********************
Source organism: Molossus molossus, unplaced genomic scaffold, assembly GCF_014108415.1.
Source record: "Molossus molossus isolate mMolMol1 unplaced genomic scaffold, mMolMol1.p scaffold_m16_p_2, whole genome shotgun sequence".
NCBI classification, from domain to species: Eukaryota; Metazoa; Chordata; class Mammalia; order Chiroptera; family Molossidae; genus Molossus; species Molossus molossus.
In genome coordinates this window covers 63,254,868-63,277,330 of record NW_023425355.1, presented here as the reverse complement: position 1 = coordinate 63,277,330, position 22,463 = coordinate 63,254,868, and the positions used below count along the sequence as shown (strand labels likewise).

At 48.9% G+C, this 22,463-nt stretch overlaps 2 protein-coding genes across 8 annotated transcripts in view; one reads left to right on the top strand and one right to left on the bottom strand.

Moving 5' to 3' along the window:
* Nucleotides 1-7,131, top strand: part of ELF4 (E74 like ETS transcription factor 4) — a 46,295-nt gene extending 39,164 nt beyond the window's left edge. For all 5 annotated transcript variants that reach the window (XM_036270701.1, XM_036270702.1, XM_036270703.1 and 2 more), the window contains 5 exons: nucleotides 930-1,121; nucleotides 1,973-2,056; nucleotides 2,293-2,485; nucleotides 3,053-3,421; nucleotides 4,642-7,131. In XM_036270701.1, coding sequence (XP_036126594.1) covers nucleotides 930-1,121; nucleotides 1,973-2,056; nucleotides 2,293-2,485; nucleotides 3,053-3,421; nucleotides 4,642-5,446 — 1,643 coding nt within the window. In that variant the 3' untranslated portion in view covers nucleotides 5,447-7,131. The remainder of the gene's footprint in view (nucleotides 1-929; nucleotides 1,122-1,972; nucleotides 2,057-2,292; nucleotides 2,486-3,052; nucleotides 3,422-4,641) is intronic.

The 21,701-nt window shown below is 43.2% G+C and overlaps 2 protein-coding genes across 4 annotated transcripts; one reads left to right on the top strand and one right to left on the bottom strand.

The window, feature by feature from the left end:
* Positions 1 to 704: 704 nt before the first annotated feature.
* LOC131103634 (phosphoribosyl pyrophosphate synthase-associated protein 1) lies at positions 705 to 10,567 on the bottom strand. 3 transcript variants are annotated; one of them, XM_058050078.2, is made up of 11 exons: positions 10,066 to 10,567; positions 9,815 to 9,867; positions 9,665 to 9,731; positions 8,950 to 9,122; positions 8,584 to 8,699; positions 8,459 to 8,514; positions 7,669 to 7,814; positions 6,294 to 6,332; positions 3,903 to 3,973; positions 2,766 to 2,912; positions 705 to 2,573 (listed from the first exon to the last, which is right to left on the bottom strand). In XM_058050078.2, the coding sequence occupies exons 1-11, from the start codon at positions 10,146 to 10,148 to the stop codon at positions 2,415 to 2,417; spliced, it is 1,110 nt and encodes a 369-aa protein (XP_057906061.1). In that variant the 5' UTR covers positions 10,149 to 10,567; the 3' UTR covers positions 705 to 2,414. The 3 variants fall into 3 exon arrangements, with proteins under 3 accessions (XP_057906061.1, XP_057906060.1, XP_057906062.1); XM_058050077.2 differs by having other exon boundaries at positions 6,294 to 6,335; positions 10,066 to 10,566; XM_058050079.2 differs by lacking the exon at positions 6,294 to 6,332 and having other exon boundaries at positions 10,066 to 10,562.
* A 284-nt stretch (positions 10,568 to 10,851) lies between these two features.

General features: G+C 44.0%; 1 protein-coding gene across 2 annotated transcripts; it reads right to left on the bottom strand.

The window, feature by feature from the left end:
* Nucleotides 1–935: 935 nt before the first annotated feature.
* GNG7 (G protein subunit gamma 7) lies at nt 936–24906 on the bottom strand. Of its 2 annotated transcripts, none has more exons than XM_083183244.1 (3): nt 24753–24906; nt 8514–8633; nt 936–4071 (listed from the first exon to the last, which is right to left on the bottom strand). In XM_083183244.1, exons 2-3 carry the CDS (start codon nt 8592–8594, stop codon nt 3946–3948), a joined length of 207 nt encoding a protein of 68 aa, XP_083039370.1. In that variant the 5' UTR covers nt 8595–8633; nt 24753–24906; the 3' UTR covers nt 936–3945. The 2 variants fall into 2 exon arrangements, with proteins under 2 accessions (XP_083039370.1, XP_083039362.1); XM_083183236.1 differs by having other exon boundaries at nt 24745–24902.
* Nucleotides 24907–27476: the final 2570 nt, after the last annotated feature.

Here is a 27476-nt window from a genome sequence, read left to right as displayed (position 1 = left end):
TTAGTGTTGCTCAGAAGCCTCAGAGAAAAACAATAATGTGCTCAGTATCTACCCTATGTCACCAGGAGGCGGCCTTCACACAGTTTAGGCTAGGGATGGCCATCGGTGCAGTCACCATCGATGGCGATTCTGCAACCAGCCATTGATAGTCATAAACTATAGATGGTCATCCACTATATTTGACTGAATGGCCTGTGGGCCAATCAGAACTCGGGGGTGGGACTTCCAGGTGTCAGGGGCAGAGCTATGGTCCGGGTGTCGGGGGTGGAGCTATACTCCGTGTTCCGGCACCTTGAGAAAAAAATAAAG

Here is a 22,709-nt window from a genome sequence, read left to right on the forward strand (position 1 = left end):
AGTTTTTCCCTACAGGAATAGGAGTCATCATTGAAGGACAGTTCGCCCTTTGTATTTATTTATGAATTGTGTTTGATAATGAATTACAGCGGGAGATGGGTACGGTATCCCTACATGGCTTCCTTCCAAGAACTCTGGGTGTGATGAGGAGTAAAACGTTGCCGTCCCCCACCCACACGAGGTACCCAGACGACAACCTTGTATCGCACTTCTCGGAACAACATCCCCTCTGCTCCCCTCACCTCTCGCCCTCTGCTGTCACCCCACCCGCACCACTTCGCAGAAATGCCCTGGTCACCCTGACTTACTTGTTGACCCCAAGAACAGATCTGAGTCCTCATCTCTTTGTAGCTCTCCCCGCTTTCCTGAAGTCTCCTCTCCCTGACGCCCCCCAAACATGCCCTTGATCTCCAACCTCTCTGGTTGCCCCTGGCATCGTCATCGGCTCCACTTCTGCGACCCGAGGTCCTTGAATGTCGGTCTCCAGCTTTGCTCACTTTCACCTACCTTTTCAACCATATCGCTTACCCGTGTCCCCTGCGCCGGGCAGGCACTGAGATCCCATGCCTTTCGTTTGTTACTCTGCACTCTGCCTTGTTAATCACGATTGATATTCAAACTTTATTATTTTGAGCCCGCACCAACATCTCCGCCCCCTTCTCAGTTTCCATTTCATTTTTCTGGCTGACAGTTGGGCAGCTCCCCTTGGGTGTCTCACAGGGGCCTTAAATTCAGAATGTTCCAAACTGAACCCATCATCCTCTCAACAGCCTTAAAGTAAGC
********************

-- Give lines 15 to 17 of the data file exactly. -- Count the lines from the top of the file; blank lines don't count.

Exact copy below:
* Nucleotides 1–935: 935 nt before the first annotated feature.
* GNG7 (G protein subunit gamma 7) lies at nt 936–24906 on the bottom strand. Of its 2 annotated transcripts, none has more exons than XM_083183244.1 (3): nt 24753–24906; nt 8514–8633; nt 936–4071 (listed from the first exon to the last, which is right to left on the bottom strand). In XM_083183244.1, exons 2-3 carry the CDS (start codon nt 8592–8594, stop codon nt 3946–3948), a joined length of 207 nt encoding a protein of 68 aa, XP_083039370.1. In that variant the 5' UTR covers nt 8595–8633; nt 24753–24906; the 3' UTR covers nt 936–3945. The 2 variants fall into 2 exon arrangements, with proteins under 2 accessions (XP_083039370.1, XP_083039362.1); XM_083183236.1 differs by having other exon boundaries at nt 24745–24902.
* Nucleotides 24907–27476: the final 2570 nt, after the last annotated feature.